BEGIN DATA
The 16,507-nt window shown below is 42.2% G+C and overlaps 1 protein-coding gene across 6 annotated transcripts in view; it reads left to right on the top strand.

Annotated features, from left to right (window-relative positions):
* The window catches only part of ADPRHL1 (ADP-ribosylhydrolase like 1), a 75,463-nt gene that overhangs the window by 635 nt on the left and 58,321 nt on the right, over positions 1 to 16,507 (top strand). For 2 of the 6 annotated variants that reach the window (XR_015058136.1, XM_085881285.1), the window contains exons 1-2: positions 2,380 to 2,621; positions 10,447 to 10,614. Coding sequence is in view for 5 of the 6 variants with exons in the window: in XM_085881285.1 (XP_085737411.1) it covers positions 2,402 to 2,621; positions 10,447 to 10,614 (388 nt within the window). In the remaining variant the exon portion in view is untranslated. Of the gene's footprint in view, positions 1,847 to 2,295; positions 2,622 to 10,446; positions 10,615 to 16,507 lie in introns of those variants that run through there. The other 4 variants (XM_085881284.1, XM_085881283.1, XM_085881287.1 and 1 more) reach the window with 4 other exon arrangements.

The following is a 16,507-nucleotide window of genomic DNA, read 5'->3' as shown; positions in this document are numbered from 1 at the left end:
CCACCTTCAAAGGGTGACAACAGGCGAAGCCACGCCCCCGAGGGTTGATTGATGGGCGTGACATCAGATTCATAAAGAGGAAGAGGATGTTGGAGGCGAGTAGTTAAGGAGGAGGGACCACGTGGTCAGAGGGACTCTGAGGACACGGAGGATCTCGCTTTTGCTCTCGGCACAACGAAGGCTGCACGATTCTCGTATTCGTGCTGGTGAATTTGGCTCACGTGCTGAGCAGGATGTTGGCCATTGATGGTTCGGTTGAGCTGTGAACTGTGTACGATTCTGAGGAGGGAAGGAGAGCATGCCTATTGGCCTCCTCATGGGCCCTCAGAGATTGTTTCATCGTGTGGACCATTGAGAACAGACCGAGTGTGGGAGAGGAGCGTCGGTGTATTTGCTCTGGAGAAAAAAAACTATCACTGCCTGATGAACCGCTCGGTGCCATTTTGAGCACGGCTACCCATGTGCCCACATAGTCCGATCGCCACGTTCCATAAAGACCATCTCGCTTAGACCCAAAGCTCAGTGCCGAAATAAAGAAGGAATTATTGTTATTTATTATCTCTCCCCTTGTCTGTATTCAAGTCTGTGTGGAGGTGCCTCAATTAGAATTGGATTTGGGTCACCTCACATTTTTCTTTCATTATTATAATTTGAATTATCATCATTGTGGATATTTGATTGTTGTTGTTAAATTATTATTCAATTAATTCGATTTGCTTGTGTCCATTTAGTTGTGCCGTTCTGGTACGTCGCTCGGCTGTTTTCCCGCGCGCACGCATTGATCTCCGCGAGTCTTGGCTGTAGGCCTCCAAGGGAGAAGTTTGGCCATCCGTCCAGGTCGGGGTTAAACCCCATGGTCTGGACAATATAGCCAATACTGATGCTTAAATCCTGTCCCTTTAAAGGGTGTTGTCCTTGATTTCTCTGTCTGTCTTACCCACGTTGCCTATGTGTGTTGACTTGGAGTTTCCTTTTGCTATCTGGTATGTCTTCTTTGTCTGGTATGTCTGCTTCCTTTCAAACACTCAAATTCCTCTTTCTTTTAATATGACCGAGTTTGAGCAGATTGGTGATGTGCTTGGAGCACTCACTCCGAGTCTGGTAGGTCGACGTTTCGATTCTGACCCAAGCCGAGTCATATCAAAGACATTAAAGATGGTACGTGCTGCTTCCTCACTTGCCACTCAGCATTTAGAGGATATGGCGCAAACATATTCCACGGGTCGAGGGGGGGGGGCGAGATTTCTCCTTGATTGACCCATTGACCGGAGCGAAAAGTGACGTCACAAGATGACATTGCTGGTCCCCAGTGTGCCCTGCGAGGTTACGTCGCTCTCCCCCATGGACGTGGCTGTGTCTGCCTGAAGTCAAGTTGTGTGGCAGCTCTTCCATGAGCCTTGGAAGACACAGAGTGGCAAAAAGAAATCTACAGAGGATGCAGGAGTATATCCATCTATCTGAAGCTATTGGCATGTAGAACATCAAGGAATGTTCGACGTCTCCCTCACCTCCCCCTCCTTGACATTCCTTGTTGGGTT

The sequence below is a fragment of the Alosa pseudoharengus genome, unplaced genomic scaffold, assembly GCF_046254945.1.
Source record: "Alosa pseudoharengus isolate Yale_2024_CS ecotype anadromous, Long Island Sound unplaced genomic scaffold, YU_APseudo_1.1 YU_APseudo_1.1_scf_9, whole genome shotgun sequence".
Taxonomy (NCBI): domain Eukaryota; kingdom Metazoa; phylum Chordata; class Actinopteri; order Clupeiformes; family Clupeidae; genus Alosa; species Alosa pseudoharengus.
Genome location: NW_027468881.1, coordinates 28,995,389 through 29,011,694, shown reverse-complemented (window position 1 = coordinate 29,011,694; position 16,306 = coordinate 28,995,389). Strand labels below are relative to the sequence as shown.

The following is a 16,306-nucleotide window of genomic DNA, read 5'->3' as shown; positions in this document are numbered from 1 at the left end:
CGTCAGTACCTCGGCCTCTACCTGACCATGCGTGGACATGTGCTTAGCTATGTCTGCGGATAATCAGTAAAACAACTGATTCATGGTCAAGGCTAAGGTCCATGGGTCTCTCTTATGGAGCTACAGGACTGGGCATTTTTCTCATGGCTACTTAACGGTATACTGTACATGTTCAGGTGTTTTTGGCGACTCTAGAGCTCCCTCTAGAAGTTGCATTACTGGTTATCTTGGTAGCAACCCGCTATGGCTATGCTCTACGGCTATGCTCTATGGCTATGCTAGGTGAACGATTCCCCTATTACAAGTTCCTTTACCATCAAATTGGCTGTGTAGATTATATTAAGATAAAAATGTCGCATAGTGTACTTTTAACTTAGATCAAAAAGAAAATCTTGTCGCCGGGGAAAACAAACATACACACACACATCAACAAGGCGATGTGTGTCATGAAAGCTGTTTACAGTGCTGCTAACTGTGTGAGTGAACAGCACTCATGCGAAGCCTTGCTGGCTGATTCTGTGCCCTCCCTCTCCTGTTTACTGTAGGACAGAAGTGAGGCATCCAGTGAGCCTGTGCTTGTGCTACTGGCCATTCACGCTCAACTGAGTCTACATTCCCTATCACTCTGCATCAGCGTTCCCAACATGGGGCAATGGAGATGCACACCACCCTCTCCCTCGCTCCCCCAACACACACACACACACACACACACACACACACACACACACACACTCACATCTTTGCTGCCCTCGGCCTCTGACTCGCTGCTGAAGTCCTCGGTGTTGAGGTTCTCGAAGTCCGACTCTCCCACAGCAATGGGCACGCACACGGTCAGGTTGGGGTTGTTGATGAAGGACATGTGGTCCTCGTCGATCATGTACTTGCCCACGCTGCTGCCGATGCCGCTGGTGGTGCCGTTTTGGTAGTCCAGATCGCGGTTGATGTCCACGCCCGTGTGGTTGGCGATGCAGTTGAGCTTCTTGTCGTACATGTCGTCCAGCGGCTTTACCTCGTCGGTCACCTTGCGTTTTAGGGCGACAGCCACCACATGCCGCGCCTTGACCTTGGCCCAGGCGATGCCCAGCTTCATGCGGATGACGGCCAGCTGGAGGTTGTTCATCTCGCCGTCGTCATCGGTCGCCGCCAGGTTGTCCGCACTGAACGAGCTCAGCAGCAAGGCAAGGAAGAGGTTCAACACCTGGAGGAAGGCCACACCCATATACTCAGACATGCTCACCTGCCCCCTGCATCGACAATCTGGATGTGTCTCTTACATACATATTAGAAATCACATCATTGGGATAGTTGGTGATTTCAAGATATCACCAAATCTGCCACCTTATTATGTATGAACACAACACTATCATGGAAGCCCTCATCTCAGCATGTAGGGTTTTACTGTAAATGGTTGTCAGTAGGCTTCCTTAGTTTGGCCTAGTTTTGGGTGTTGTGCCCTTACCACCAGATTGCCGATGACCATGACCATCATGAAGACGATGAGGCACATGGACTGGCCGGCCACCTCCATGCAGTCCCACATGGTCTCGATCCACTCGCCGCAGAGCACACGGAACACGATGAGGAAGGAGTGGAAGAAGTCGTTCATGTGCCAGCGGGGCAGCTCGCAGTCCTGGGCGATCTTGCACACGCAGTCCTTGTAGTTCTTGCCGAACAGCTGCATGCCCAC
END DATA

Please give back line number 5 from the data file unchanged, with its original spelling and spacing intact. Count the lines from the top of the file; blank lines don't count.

CCACCTTCAAAGGGTGACAACAGGCGAAGCCACGCCCCCGAGGGTTGATTGATGGGCGTGACATCAGATTCATAAAGAGGAAGAGGATGTTGGAGGCGAGTAGTTAAGGAGGAGGGACCACGTGGTCAGAGGGACTCTGAGGACACGGAGGATCTCGCTTTTGCTCTCGGCACAACGAAGGCTGCACGATTCTCGTATTCGTGCTGGTGAATTTGGCTCACGTGCTGAGCAGGATGTTGGCCATTGATGGTTCGGTTGAGCTGTGAACTGTGTACGATTCTGAGGAGGGAAGGAGAGCATGCCTATTGGCCTCCTCATGGGCCCTCAGAGATTGTTTCATCGTGTGGACCATTGAGAACAGACCGAGTGTGGGAGAGGAGCGTCGGTGTATTTGCTCTGGAGAAAAAAAACTATCACTGCCTGATGAACCGCTCGGTGCCATTTTGAGCACGGCTACCCATGTGCCCACATAGTCCGATCGCCACGTTCCATAAAGACCATCTCGCTTAGACCCAAAGCTCAGTGCCGAAATAAAGAAGGAATTATTGTTATTTATTATCTCTCCCCTTGTCTGTATTCAAGTCTGTGTGGAGGTGCCTCAATTAGAATTGGATTTGGGTCACCTCACATTTTTCTTTCATTATTATAATTTGAATTATCATCATTGTGGATATTTGATTGTTGTTGTTAAATTATTATTCAATTAATTCGATTTGCTTGTGTCCATTTAGTTGTGCCGTTCTGGTACGTCGCTCGGCTGTTTTCCCGCGCGCACGCATTGATCTCCGCGAGTCTTGGCTGTAGGCCTCCAAGGGAGAAGTTTGGCCATCCGTCCAGGTCGGGGTTAAACCCCATGGTCTGGACAATATAGCCAATACTGATGCTTAAATCCTGTCCCTTTAAAGGGTGTTGTCCTTGATTTCTCTGTCTGTCTTACCCACGTTGCCTATGTGTGTTGACTTGGAGTTTCCTTTTGCTATCTGGTATGTCTTCTTTGTCTGGTATGTCTGCTTCCTTTCAAACACTCAAATTCCTCTTTCTTTTAATATGACCGAGTTTGAGCAGATTGGTGATGTGCTTGGAGCACTCACTCCGAGTCTGGTAGGTCGACGTTTCGATTCTGACCCAAGCCGAGTCATATCAAAGACATTAAAGATGGTACGTGCTGCTTCCTCACTTGCCACTCAGCATTTAGAGGATATGGCGCAAACATATTCCACGGGTCGAGGGGGGGGGGCGAGATTTCTCCTTGATTGACCCATTGACCGGAGCGAAAAGTGACGTCACAAGATGACATTGCTGGTCCCCAGTGTGCCCTGCGAGGTTACGTCGCTCTCCCCCATGGACGTGGCTGTGTCTGCCTGAAGTCAAGTTGTGTGGCAGCTCTTCCATGAGCCTTGGAAGACACAGAGTGGCAAAAAGAAATCTACAGAGGATGCAGGAGTATATCCATCTATCTGAAGCTATTGGCATGTAGAACATCAAGGAATGTTCGACGTCTCCCTCACCTCCCCCTCCTTGACATTCCTTGTTGGGTT